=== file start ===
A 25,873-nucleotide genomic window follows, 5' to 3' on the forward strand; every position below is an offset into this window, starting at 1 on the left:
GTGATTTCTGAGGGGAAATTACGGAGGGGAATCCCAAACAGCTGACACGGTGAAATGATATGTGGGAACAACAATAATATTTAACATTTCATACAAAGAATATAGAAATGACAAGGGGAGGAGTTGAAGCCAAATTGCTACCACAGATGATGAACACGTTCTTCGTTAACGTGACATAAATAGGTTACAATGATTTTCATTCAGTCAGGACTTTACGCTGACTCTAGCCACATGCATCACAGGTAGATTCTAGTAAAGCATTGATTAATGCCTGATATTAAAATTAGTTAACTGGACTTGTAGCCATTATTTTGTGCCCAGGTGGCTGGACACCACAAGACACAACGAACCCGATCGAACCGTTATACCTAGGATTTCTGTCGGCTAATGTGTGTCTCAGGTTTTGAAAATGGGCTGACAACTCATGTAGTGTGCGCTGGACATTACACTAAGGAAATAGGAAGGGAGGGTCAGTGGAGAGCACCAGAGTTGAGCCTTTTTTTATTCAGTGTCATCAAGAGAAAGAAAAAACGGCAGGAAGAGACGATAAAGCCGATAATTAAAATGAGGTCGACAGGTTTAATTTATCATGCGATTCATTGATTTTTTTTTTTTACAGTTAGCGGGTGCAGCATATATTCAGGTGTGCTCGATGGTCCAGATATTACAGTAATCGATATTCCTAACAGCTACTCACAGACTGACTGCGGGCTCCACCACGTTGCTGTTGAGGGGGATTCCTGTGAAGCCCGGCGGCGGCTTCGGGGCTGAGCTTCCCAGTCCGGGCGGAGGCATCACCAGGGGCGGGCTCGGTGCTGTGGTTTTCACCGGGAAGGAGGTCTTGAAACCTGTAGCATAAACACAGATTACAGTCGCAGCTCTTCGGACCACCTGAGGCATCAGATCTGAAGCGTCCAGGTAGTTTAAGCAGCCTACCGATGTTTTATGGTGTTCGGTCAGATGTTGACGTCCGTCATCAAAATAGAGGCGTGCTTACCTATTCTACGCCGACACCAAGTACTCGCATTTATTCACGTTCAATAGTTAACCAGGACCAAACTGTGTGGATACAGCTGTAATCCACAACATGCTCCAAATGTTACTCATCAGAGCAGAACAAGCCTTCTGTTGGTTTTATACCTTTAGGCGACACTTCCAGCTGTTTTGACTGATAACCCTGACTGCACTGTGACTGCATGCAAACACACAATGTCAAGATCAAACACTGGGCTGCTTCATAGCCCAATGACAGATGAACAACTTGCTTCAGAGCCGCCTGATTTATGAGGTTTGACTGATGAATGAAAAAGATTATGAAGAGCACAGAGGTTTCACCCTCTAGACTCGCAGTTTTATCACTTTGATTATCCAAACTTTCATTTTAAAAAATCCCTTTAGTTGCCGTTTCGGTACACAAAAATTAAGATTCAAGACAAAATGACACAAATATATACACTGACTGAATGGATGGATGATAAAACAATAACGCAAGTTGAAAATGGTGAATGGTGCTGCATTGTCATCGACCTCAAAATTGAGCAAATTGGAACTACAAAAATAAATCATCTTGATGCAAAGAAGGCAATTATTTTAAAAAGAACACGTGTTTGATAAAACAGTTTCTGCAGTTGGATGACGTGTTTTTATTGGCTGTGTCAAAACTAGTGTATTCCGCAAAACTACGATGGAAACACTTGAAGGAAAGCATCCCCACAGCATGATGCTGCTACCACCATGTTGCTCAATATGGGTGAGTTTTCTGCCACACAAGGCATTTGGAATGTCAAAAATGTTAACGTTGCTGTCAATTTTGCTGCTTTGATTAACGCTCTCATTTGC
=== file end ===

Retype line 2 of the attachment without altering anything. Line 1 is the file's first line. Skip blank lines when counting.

GTGATTTCTGAGGGGAAATTACGGAGGGGAATCCCAAACAGCTGACACGGTGAAATGATATGTGGGAACAACAATAATATTTAACATTTCATACAAAGAATATAGAAATGACAAGGGGAGGAGTTGAAGCCAAATTGCTACCACAGATGATGAACACGTTCTTCGTTAACGTGACATAAATAGGTTACAATGATTTTCATTCAGTCAGGACTTTACGCTGACTCTAGCCACATGCATCACAGGTAGATTCTAGTAAAGCATTGATTAATGCCTGATATTAAAATTAGTTAACTGGACTTGTAGCCATTATTTTGTGCCCAGGTGGCTGGACACCACAAGACACAACGAACCCGATCGAACCGTTATACCTAGGATTTCTGTCGGCTAATGTGTGTCTCAGGTTTTGAAAATGGGCTGACAACTCATGTAGTGTGCGCTGGACATTACACTAAGGAAATAGGAAGGGAGGGTCAGTGGAGAGCACCAGAGTTGAGCCTTTTTTTATTCAGTGTCATCAAGAGAAAGAAAAAACGGCAGGAAGAGACGATAAAGCCGATAATTAAAATGAGGTCGACAGGTTTAATTTATCATGCGATTCATTGATTTTTTTTTTTTACAGTTAGCGGGTGCAGCATATATTCAGGTGTGCTCGATGGTCCAGATATTACAGTAATCGATATTCCTAACAGCTACTCACAGACTGACTGCGGGCTCCACCACGTTGCTGTTGAGGGGGATTCCTGTGAAGCCCGGCGGCGGCTTCGGGGCTGAGCTTCCCAGTCCGGGCGGAGGCATCACCAGGGGCGGGCTCGGTGCTGTGGTTTTCACCGGGAAGGAGGTCTTGAAACCTGTAGCATAAACACAGATTACAGTCGCAGCTCTTCGGACCACCTGAGGCATCAGATCTGAAGCGTCCAGGTAGTTTAAGCAGCCTACCGATGTTTTATGGTGTTCGGTCAGATGTTGACGTCCGTCATCAAAATAGAGGCGTGCTTACCTATTCTACGCCGACACCAAGTACTCGCATTTATTCACGTTCAATAGTTAACCAGGACCAAACTGTGTGGATACAGCTGTAATCCACAACATGCTCCAAATGTTACTCATCAGAGCAGAACAAGCCTTCTGTTGGTTTTATACCTTTAGGCGACACTTCCAGCTGTTTTGACTGATAACCCTGACTGCACTGTGACTGCATGCAAACACACAATGTCAAGATCAAACACTGGGCTGCTTCATAGCCCAATGACAGATGAACAACTTGCTTCAGAGCCGCCTGATTTATGAGGTTTGACTGATGAATGAAAAAGATTATGAAGAGCACAGAGGTTTCACCCTCTAGACTCGCAGTTTTATCACTTTGATTATCCAAACTTTCATTTTAAAAAATCCCTTTAGTTGCCGTTTCGGTACACAAAAATTAAGATTCAAGACAAAATGACACAAATATATACACTGACTGAATGGATGGATGATAAAACAATAACGCAAGTTGAAAATGGTGAATGGTGCTGCATTGTCATCGACCTCAAAATTGAGCAAATTGGAACTACAAAAATAAATCATCTTGATGCAAAGAAGGCAATTATTTTAAAAAGAACACGTGTTTGATAAAACAGTTTCTGCAGTTGGATGACGTGTTTTTATTGGCTGTGTCAAAACTAGTGTATTCCGCAAAACTACGATGGAAACACTTGAAGGAAAGCATCCCCACAGCATGATGCTGCTACCACCATGTTGCTCAATATGGGTGAGTTTTCTGCCACACAAGGCATTTGGAATGTCAAAAATGTTAACGTTGCTGTCAATTTTGCTGCTTTGATTAACGCTCTCATTTGC